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With dedication and prayer, a young volunteer firefighter sponsored by Unbound battles blazes for her community in the Philippines’ Navotas slums.

In the city of Navotas in the Philippines, 18-year-old Cleo Soffia receives a notification from a group chat on her phone. It says “10-92.”

The message is an emergency signal code. There is a fire in the community. Cleo Soffia, a volunteer firefighter, must make haste to assist.

She puts on her uniform, helmet and gloves, which are all borrowed from the Bureau of Fire Protection (BFP). Her fire boots are the only piece of her attire she owns. She joins the rest of the firefighters, all men, at the Navotas Fire Station a few blocks from her home where she will ride on the fire truck to the scene of the fire.

There, Cleo Soffia and another firefighter hold the water hose to fight the fire. Cleo Soffia’s motivation for gaining firefighting skills was born of a need she recognized while growing up in a fire-prone area, called “a squatter’s area.”




Prayer and a Love of Helping Lights her Path

Cleo Soffia was a friendly, active 7-year-old when she became a sponsored child through Unbound. She loved singing, dancing and reading books, with a genuine love of learning that Unbound program staff helped her cultivate through activities and seminars she enjoyed attending at the local office.

Now in her first year of college studying criminology, Cleo Soffia dreams of one day being financially self-sufficient and providing a more comfortable home for her parents. Cleo Soffia’s father works as a fish vendor, buying and selling just enough fish every day to put food on the family’s table, while her mother has worked as a maid.

Cleo Soffia wanted to help her community and, one day, a friend in her neighborhood introduced her to the idea of being a volunteer firefighter.

Every new firefighter receives training from the BFP. Being one of very few women in the BFP, Cleo Soffia challenged herself to learn the techniques.

“At first, there was nervousness of doing the actual thing,” she said. “But eventually, I was able to adjust myself and learn the strategies on how you can help the group of firefighters at the scene.”

To Cleo Soffia, a firefighter’s greatest power is prayer, followed by their gear and equipment. “We pray for our safety in the truck while we are heading to the fire scene,” she said.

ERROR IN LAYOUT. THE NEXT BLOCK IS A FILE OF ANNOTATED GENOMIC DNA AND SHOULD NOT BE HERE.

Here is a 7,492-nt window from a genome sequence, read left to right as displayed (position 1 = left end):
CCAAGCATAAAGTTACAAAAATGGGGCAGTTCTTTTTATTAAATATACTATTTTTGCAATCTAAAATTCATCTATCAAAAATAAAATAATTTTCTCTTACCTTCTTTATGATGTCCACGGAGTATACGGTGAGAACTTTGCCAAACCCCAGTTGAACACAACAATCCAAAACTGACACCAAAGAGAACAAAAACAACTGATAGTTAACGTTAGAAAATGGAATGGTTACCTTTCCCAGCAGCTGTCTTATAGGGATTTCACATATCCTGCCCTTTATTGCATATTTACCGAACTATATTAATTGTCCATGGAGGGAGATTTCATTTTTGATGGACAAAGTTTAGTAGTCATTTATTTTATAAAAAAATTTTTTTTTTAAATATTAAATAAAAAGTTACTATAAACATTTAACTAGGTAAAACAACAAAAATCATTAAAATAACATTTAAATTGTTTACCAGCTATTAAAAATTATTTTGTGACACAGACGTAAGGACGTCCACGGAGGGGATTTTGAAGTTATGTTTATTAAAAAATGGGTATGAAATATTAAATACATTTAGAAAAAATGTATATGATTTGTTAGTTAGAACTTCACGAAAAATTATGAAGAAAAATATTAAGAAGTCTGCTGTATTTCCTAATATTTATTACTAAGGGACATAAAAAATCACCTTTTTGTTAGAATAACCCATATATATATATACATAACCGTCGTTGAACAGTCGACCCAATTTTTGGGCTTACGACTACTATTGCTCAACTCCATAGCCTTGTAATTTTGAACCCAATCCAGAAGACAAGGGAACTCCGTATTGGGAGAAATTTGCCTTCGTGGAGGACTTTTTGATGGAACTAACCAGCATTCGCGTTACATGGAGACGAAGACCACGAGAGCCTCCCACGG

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A firefighter’s greatest power is prayer, followed by their gear and equipment. #catholicmom




Life in the Fire-Prone Slums

As a highly urbanized area in the National Capital Region of the Philippines, the city of Navotas where Cleo Soffia lives and volunteers has just under 250,000 residents, many of whom make their homes in the tightly clustered neighborhoods known as “the squatter’s area,” or slums.

Unbound Philippines Regional Reporter Teejay Cabrera often finds himself covering stories of those who make their homes in the slums, anywhere from underneath skyway bridges or footbridges and vacant lots to riverbanks, abandoned buildings, or overcrowded urban streets.

“Some were there since birth, and even from the birth of their parents,” Cabrera said. “Some find it good because their source of income is just around the corner … [but] some stay in the squatter’s area because they don’t have the capacity to acquire a better shelter for their families [due to] lack of financial aspect. It is not their choice, but they don’t have any other choice.”

Those shelters, often hastily put together with whatever the family can find or afford, are made from light materials—wood, scrap materials like tarpaulins and canvas, and plywood—that are easily destroyed by fires or typhoons.




The Courage of a Navotas Firefighter

Besides the obvious dangers of fighting the fire itself, the main challenge she faces as a Navotas firefighter, according to Cleo Soffia, is sometimes the desperation of the crowd as they refuse to stand helpless, watching their homes burn.

“There are areas that people are violent, they are forcibly taking the hose from you,” Cleo Soffia said. “Sometimes we just let them get the hose rather than getting hurt by them.”

No one understands the plight of the anxious crowd better than one who has lived among them. For most of her life, Cleo Soffia, her parents and four siblings, lived in the squatter’s area before taking the opportunity to move into a government housing project that is better structurally and less crowded, but still close to the family’s main sources of income.

To be a firefighter, Cleo Soffia said, it takes courage, dedication to training, patience and perseverance.

“For other youth seeking a career in the field, I say focus to your goals and don’t forget to pray always so that you will be guided,” she said.



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